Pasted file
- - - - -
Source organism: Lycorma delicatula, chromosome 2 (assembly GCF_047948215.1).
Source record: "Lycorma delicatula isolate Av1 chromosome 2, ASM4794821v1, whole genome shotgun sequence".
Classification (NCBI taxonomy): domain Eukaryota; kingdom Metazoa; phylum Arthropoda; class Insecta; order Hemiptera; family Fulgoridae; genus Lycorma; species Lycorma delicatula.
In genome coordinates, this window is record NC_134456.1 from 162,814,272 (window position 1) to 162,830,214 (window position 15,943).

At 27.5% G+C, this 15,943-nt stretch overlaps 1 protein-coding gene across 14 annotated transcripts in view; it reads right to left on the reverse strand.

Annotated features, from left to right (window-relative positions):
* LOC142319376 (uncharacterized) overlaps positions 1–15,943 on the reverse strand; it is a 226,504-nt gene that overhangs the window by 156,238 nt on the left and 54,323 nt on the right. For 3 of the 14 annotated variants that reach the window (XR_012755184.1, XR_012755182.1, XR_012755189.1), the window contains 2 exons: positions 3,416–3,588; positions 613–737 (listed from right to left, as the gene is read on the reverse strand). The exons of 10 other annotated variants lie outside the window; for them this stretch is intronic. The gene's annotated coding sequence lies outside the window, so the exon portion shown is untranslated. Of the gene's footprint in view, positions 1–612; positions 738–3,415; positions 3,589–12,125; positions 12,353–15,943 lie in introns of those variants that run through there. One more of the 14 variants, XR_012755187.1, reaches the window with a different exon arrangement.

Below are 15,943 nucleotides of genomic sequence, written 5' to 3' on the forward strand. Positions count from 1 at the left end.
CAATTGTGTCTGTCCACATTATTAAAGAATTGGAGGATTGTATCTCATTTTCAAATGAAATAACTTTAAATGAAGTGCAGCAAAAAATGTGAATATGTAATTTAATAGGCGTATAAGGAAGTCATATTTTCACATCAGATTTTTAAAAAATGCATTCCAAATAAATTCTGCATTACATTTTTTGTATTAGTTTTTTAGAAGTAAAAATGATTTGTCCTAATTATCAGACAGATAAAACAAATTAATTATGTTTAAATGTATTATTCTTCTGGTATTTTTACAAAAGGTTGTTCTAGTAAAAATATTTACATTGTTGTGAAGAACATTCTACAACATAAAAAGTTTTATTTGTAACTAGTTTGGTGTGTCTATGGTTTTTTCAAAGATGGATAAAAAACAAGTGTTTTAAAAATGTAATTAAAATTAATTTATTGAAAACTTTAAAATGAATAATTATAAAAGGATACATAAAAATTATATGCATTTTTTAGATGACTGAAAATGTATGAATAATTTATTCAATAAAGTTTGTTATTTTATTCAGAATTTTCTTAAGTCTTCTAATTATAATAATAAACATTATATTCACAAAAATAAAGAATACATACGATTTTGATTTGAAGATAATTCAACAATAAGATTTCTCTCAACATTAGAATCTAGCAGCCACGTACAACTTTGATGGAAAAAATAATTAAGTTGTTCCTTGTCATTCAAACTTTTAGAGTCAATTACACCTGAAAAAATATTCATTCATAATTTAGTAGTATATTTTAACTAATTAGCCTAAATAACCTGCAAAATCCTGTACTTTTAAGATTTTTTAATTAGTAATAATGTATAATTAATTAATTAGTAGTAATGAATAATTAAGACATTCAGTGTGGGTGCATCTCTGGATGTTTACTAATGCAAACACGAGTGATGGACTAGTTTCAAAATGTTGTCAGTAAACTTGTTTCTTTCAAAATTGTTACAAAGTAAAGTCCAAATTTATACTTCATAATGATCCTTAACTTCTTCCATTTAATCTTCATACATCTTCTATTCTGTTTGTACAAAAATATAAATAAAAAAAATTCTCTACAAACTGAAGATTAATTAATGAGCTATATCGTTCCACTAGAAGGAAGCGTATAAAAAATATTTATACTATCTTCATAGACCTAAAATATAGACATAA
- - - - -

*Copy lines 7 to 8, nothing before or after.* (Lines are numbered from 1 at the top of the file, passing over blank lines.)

* LOC142319376 (uncharacterized) overlaps positions 1–15,943 on the reverse strand; it is a 226,504-nt gene that overhangs the window by 156,238 nt on the left and 54,323 nt on the right. For 3 of the 14 annotated variants that reach the window (XR_012755184.1, XR_012755182.1, XR_012755189.1), the window contains 2 exons: positions 3,416–3,588; positions 613–737 (listed from right to left, as the gene is read on the reverse strand). The exons of 10 other annotated variants lie outside the window; for them this stretch is intronic. The gene's annotated coding sequence lies outside the window, so the exon portion shown is untranslated. Of the gene's footprint in view, positions 1–612; positions 738–3,415; positions 3,589–12,125; positions 12,353–15,943 lie in introns of those variants that run through there. One more of the 14 variants, XR_012755187.1, reaches the window with a different exon arrangement.

Below are 15,943 nucleotides of genomic sequence, written 5' to 3' on the forward strand. Positions count from 1 at the left end.